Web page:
For February, I really like a few pieces by Rupert Brooke, the famous early British ‘Great War’ poet. This month is still so burdened under winter for much of the country, and except for Mardi Gras in the south, the only little brightness is Valentine’s Day. I think that winter after Christmas is a time to endure. It’s difficult, quiet, snowy and there’s often little sun.
In this vein, I like poems that recognize this dark and severe reality of life and yet still offer hope and the promise of the future spring. I think even unconsciously the difference in the cold dead earth of winter is hard to see, despite most people not being farmers or Amish. I think it’s important not to be disaffected from the earth itself, from creation and real beauty.
Brooke is also a great lead-in to Shelley and the more difficult poets. He has an easy way of writing that still calls to mind the heights of Romantic era verse. Brooke is part of a strain of semi-Imagist early-Modernist poetry, apart from his war poetry, and I find him very lovely. Like a more accessible Lord Tennyson or Byron.
Second Best Here in the dark, O heart; Alone with the enduring Earth, and Night, And Silence, and the warm strange smell of clover; Clear-visioned, though it break you; far apart From the dead best, the dear and old delight; Throw down your dreams of immortality, O faithful, O foolish lover! Here's peace for you, and surety; here the one Wisdom -- the truth! -- "All day the good glad sun Showers love and labour on you, wine and song; The greenwood laughs, the wind blows, all day long Till night." And night ends all things. Then shall be No lamp relumed in heaven, no voices crying, Or changing lights, or dreams and forms that hover! (And, heart, for all your sighing, That gladness and those tears are over, over. . . .) And has the truth brought no new hope at all, Heart, that you're weeping yet for Paradise? Do they still whisper, the old weary cries? "'MID YOUTH AND SONG, FEASTING AND CARNIVAL, THROUGH LAUGHTER, THROUGH THE ROSES, AS OF OLD COMES DEATH, ON SHADOWY AND RELENTLESS FEET, DEATH, UNAPPEASABLE BY PRAYER OR GOLD; DEATH IS THE END, THE END!" Proud, then, clear-eyed and laughing, go to greet Death as a friend! Exile of immortality, strongly wise, Strain through the dark with undesirous eyes To what may lie beyond it. Sets your star, O heart, for ever! Yet, behind the night, Waits for the great unborn, somewhere afar, Some white tremendous daybreak. And the light, Returning, shall give back the golden hours, Ocean a windless level, Earth a lawn Spacious and full of sunlit dancing-places, And laughter, and music, and, among the flowers, The gay child-hearts of men, and the child-faces O heart, in the great dawn!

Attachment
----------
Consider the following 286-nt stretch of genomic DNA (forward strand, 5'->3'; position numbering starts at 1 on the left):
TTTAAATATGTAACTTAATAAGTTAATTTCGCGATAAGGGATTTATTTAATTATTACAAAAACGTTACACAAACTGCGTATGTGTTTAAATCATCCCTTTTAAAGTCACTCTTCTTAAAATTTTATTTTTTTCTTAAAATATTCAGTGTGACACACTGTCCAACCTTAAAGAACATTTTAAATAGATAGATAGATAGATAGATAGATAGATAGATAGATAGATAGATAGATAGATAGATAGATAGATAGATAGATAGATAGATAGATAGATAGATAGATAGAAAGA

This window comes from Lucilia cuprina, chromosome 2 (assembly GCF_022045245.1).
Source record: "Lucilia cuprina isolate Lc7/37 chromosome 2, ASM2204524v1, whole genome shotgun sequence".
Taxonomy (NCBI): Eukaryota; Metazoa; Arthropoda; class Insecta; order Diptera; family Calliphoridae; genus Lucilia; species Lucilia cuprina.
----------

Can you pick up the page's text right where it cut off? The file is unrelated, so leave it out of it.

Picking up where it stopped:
V. The Soldier [from 1914] If I should die, think only this of me: That there's some corner of a foreign field That is for ever England. There shall be In that rich earth a richer dust concealed; A dust whom England bore, shaped, made aware, Gave, once, her flowers to love, her ways to roam, A body of England's, breathing English air, Washed by the rivers, blest by suns of home. And think, this heart, all evil shed away, A pulse in the eternal mind, no less Gives somewhere back the thoughts by England given; Her sights and sounds; dreams happy as her day; And laughter, learnt of friends; and gentleness,In hearts at peace, under an English heaven.
Editor’s Note: We can be nothing but delighted by these selections. But more than that are Katie’s astute comments about the pieces. Want to start a poetry class, Kate?